The Possession Only Licence (POL) would be eliminated in favour of only one license: the PAL (Possession and Acquisition License). The approximately 600,000 POL license holders across Canada would be supplied with a PAL license after their POL license expires.

Authorization to Transport (ATT)
Under current law owners of prohibited firearms, i.e. handguns, must fill out an application form every time they take their weapon to a gunsmith or to a shooting range. Under the new law such time consuming separate applications would fall away for routine and lawful activities, such as traveling to shooting ranges, going to an individual’s home following a CFO (Chief Firearm Officer) approved transfer of ownership, taking the firearm to a gunsmith, and so on.

One very important aspect of Bill C-42 will see to it that RCMP and CFO have to provide full disclosure and clear reasons for their decisions and administrating regulations in a fair manner across all jurisdictions. As is widely practised now, those decisions are based on the individual officer’s discretion or interpretation of the law.

To read the full text of the proposed law visit Open Parliament Website. I am happy with this new law and hope that after 2015 we still will have a Conservative government and see more improvements of legal firearm ownership. The other option of having a Liberal or NDP government would result in legal firearm owners being once again used as scapegoats for the lack of addressing the real problems that create the issues of firearm related violent crimes.

Monday, November 03, 2014

An Email From An Anti-Hunter

© Othmar Vohringer

A few days ago I received an email from an animal rights activist. It’s not the first time and like the ones before, mostly contains the kind of language that cannot be printed in a publication such as this. The thing that baffles me time and again is how these people can put “love”, “respect” and “compassion” in the same sentence with wishes “… that you will die a gruesome death.” And to add emphasis to their universal hatred for hunters: “people like you should all be rounded up and summarily shot.”

Make no mistake, I am a great supporter of animal welfare organizations and have even volunteered my time for such. My faithful dog “Gazu” came from an animal shelter and the hard work volunteers do there every single day earns my deepest respect. But I deplore the many animal rights organizations, like PeTA (People for the Ethical Treatment of Animals), the HSUS (Humane Society of the United States), and the slew of similar organizations that raise vast sums of money, most of which disappears into the pockets of their board members. These groups resort to lies and fabrications that are designed to tug on the heartstrings of children and city folks, to get them to donate money.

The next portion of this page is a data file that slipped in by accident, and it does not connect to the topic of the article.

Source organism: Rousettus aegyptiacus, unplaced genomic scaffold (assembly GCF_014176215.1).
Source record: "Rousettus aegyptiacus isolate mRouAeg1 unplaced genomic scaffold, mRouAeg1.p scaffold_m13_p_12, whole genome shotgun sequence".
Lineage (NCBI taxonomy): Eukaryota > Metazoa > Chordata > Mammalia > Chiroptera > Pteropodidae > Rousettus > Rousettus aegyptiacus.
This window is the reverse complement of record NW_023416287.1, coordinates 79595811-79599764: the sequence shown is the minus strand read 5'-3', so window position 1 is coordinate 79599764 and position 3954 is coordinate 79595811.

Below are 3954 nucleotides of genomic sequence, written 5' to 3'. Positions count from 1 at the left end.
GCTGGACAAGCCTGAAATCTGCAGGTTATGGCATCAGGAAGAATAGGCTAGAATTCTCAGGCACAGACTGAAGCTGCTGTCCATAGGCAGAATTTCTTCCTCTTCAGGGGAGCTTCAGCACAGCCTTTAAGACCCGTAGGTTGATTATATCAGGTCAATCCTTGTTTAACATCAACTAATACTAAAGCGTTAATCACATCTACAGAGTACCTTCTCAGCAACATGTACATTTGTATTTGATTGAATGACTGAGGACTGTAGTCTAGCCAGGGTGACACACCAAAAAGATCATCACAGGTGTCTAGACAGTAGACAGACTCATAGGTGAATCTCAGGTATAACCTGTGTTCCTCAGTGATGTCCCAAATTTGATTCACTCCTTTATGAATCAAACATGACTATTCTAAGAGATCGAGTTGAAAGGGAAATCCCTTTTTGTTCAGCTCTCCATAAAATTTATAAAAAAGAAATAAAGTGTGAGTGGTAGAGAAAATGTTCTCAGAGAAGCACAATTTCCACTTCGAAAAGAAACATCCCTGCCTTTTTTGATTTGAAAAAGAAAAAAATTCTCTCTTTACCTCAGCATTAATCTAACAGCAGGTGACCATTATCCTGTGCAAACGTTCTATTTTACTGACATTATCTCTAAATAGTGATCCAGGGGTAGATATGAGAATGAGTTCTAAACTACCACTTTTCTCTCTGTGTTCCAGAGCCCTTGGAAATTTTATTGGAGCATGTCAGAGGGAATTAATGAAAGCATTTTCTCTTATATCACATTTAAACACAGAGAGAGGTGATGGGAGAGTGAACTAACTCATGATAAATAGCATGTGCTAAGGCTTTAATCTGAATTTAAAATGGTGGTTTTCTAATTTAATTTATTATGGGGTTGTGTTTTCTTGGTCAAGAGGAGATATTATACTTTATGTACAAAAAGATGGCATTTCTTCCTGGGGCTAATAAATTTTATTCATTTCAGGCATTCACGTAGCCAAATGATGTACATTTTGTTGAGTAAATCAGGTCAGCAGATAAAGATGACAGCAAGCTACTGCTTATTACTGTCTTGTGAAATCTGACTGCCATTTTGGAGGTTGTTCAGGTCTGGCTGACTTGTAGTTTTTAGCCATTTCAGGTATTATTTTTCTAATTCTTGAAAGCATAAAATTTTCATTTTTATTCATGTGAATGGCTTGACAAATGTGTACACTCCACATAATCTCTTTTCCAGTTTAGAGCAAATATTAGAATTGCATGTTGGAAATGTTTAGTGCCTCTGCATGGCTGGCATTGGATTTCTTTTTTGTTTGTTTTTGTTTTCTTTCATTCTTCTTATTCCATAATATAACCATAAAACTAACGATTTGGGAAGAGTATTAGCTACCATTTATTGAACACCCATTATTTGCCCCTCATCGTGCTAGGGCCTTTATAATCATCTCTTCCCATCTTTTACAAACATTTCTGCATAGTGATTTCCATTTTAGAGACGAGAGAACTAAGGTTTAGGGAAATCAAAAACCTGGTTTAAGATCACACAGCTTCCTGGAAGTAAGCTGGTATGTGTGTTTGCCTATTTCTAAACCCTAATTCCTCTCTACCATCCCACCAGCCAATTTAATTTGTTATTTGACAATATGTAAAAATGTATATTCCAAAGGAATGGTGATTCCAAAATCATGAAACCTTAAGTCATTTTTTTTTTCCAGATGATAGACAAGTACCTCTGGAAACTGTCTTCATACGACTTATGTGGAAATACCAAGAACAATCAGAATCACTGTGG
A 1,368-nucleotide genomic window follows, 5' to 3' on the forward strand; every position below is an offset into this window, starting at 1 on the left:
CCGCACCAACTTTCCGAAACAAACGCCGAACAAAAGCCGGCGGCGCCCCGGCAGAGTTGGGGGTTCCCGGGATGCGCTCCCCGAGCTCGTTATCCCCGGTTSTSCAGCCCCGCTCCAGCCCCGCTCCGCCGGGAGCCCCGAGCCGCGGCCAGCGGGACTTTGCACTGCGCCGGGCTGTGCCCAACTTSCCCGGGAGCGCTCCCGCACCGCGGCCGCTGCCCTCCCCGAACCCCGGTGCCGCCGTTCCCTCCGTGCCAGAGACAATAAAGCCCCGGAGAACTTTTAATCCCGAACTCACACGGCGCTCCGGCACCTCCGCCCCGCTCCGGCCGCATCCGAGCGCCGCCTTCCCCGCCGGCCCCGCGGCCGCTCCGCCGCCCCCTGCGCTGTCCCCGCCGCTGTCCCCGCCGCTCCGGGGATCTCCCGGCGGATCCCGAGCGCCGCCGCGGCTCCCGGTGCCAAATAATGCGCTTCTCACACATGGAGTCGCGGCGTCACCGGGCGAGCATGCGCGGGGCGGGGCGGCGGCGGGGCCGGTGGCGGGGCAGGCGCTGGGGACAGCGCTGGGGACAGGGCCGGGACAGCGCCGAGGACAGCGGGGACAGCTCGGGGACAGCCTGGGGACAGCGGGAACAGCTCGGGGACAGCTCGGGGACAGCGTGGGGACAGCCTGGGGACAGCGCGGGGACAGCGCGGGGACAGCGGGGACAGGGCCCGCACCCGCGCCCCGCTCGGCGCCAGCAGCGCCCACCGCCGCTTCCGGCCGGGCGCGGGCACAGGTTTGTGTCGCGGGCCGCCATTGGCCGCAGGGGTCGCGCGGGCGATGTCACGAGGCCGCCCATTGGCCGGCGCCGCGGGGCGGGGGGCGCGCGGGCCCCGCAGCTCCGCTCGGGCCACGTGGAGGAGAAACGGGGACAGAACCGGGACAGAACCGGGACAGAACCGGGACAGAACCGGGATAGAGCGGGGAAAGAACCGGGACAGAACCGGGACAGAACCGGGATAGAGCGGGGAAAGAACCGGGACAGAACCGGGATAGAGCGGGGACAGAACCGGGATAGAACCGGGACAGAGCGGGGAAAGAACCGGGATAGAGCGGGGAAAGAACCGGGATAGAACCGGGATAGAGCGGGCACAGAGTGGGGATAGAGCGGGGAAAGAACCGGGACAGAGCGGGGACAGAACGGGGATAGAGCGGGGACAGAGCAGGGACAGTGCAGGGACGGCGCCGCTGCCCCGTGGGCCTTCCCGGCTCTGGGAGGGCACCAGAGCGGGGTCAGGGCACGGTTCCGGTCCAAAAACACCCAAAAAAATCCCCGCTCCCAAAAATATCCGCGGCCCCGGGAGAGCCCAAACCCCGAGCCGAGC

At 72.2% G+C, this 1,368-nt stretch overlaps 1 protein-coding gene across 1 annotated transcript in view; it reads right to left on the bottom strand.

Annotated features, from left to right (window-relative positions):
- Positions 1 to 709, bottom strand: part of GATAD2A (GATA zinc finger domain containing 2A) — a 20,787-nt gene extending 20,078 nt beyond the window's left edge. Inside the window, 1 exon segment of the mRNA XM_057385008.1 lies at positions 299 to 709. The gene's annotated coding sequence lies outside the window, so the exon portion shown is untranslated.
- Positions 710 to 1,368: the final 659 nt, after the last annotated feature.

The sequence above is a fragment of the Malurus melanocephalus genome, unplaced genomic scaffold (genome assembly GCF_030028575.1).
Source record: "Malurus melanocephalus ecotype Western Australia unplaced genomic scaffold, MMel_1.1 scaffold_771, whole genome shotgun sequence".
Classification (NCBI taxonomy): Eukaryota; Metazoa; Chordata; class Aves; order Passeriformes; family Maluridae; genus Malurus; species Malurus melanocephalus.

While PeTA claims that they do not endorse violence against people to intimate others a little research about that organization quickly shows that they readily support radical and militant animal rights terrorists, that blow up, or set fire to, farms and other animal husbandry systems. PeTA founder and president for life, Ingrid Newkirk, even went so far as to say; “The activists of the ALF (Animal Liberation Front) are the true heroes of animal liberation.” This is the organizations that the FBI and the US government officially declared “Domestic Terrorists”.

How far this hatred can go became evident a few weeks ago. A father posted a picture on his facebook site of his son with the first deer he shot. It took all of 24 hours to get over 150 comments from animal rights activists. Most of the comments in some form or other voiced not only displeasure about the image but also a violent death to the child. One of the animal rights activists recognized the boy and revealed his address on facebook, commenting “…someone should go there and kill that little f… the same way he killed that innocent deer.” I followed some of the protester’s profile links and to my horror learned that these comments were made by adults, most of them parents too. It begs the question of how low can someone sink in his political views that he wishes someone would inflict harm or kill a child. The father of the boy felt the need to contact the police and seek protection for his son from these radicals. This is by no means an isolated case. There are thousands of cases on social media where hunters are threatened. How are animal rights activists even made aware of hunters on social media? From organizations like PeTA which posts 24/7 “alerts” on their sites with the urging of “take action against this atrocity”. With that these organizations openly engage in the spread of hatred.